A specific protein in the brain could be behind changes in voice production associated with Parkinson’s disease, a study with zebra finches shows.
Parkinson’s disease is perhaps best known for its movement-related symptoms, particularly tremors and stiffness. But the disease is also known to hinder vocal production, giving those with Parkinson’s a soft monotonous voice. Those symptoms, research has suggested, often appear much earlier in the disease’s development—sometimes decades before movement-related symptoms.
The new finding that a specific gene commonly associated with Parkinson’s may be behind those vocal-related issues could help lead to earlier diagnoses and treatments for Parkinson’s patients.
“We have this big gap here—we don’t know how this disease impacts the brain regions for vocal production, and this is really an opportunity to intervene early and come up with better treatments,” says Julie E. Miller, an assistant professor of neuroscience and of speech, language, and hearing sciences at the University of Arizona.
Watching the birdie
To investigate any correlation between vocal changes and the Parkinson’s-related gene—known as alpha-synuclein—the researchers turned to the zebra finch, a songbird native to Australia.
The birds are an ideal model for human speech and voice pathways for several reasons, says lead author César A. Medina, a former PhD student in Miller’s lab who is now a postdoctoral scholar at Johns Hopkins University.
Young finches learn their songs from older, father-like male birds, much in the same way babies learn to speak by listening to their parents. The part of a finch’s brain that deals with speech and language is also organized very similarly to its counterpart in the human brain.
“These similarities across behavior, anatomy, and genetics allow us to use the zebra finches as a model for human speech and voice,” Medina says.
To see how alpha-synuclein might affect vocal production in the birds, researchers first took baseline recordings of their songs. They then introduced a copy of the gene into some of the birds; other birds were not given the gene so researchers could compare the results. The researchers recorded all the birds’ songs again immediately after introducing the gene, and then one, two, and three months later.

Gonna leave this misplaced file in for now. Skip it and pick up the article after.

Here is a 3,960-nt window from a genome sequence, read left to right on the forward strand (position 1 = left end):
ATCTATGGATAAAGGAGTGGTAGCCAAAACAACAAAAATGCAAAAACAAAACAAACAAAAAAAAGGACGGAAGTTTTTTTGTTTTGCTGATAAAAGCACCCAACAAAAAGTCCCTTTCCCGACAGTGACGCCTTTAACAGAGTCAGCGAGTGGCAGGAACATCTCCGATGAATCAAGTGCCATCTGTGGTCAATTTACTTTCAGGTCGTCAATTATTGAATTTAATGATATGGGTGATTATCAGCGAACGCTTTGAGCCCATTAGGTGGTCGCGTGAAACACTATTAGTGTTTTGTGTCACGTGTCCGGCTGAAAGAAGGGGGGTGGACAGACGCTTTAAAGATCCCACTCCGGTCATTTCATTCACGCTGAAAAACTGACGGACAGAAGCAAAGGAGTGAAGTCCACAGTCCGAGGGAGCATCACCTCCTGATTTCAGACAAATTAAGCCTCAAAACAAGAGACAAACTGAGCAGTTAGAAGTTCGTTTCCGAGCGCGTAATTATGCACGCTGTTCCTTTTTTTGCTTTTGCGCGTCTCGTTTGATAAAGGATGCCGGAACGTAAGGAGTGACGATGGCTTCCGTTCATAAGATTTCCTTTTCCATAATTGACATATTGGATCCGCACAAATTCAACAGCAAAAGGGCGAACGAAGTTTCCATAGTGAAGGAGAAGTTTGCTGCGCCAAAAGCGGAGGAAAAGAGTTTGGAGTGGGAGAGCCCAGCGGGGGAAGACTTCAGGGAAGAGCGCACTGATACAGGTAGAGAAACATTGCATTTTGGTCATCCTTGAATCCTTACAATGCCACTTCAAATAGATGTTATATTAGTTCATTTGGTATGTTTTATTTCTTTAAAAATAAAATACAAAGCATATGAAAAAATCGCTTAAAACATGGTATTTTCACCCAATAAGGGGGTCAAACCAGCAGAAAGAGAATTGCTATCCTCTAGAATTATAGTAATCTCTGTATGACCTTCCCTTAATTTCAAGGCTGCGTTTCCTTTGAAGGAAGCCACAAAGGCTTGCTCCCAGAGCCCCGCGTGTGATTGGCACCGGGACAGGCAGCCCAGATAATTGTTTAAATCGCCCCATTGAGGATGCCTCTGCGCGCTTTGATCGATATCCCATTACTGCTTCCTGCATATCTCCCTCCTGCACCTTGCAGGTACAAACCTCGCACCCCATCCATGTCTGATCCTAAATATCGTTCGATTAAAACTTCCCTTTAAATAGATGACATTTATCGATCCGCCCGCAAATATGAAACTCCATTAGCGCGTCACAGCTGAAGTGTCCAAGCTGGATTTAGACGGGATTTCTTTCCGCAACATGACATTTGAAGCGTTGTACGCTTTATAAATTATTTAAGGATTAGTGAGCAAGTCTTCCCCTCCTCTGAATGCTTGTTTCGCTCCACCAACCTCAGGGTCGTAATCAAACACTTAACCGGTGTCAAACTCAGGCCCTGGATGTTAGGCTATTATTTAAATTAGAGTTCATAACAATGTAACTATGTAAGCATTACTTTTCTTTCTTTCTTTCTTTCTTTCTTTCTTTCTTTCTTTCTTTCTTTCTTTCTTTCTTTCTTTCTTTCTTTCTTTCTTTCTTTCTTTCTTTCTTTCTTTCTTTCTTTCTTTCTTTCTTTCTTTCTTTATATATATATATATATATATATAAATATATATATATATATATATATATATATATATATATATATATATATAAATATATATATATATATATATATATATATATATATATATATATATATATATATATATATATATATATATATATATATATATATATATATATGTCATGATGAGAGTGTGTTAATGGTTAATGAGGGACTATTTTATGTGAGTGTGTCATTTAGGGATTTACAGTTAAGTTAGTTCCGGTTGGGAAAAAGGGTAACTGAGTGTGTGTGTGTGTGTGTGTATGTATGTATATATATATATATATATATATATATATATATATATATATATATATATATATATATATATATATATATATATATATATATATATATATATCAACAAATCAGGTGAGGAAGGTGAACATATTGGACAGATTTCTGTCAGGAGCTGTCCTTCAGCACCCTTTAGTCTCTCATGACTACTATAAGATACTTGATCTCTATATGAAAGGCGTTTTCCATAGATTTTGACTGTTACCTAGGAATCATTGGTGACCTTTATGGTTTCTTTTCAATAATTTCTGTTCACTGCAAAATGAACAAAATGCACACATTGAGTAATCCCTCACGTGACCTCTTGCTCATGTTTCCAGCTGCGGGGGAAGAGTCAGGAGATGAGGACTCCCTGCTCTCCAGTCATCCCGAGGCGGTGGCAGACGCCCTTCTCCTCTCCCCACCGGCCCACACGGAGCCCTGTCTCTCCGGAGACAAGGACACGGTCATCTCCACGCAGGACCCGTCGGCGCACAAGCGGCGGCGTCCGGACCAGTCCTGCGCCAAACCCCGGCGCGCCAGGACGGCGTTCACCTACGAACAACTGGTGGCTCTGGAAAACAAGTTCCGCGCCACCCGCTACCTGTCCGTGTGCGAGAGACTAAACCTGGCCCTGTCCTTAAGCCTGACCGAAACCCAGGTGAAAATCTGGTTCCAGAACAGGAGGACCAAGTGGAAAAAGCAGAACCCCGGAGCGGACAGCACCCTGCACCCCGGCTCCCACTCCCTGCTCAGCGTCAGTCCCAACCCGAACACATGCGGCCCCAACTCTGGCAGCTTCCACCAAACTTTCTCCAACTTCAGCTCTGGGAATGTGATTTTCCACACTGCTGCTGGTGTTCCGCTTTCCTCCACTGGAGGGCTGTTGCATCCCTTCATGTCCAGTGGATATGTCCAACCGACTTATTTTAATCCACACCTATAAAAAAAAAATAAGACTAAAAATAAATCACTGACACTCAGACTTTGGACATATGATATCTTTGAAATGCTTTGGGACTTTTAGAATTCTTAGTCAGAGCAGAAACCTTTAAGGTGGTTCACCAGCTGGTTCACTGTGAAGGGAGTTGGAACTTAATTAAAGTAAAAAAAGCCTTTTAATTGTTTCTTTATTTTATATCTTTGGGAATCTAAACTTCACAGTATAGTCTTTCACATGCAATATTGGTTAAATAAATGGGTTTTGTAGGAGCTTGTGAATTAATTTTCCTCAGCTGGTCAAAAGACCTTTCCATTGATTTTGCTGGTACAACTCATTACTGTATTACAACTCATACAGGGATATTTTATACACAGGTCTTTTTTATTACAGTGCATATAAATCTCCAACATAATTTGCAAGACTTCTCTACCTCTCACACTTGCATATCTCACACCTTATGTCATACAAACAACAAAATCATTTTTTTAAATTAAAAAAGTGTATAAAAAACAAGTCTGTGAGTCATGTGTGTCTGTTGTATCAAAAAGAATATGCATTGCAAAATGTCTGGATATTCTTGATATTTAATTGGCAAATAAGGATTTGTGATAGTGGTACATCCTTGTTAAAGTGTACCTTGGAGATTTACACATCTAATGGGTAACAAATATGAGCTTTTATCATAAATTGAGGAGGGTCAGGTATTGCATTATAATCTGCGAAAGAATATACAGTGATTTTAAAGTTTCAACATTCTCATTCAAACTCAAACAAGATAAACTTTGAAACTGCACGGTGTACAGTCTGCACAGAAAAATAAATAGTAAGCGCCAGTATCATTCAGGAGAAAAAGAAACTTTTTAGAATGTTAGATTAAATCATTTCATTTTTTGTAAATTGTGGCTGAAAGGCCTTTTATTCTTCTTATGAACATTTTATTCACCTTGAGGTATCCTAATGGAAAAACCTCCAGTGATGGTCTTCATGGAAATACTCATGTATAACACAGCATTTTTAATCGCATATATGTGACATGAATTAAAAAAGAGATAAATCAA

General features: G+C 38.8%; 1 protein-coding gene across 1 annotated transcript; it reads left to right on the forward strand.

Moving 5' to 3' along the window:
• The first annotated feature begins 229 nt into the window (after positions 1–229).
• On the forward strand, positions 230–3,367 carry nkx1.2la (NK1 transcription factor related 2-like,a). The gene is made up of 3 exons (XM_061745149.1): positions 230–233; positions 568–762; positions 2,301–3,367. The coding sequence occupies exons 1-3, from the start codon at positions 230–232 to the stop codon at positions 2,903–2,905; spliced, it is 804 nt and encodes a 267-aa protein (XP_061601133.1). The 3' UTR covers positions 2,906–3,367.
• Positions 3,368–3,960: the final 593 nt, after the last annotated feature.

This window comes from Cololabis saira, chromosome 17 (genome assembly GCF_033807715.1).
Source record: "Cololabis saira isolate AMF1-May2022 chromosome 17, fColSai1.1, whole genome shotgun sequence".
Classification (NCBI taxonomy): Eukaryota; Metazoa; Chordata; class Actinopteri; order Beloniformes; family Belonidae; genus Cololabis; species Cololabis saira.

The researchers used computer software to analyze and compare the acoustic features of the songs over time, studying pitch, amplitude, and duration of the songs to determine whether and when the birds’ vocal production changed.
Initial findings showed that alpha-synuclein did affect song production. The birds with the gene sang less after two months, and they sang less at the start of a song session three months after receiving the gene. The vocalizations were also softer and shorter, findings similar to what is seen in the human disease.
Parkinson’s and the human voice
To determine whether the effects on speech were connected to changes in the brain, the researchers zeroed in on a section of the brain called Area X. They found that there were higher levels of the alpha-synuclein protein in Area X, helping them establish that the gene did, in fact, cause the changes in the brain that led to changes in vocal production, Medina says.
This connection, he adds, had been predicted in previous Parkinson’s research, but it was not conclusive.
The next step, Miller says, is figuring out how to apply these findings to human data, which could provide more answers that lead to better Parkinson’s diagnoses and treatments—ones that come long before movement-related symptoms tell a patient to visit a neurologist.
The long-term goal of the Miller Lab, she says, is to partner with other researchers and private companies to develop drugs that target alpha-synuclein and other genes associated with Parkinson’s.
Doing so, Medina says, would mean “we could stop the progression of Parkinson’s disease before it becomes a detrimental impediment to the quality of life for the patient.”
The study appears in PLOS ONE.
The Parkinson’s and Movement Disorder Foundation, the National Institutes of Health, the National Science Foundation, and the University of Arizona supported the work.
Source: University of Arizona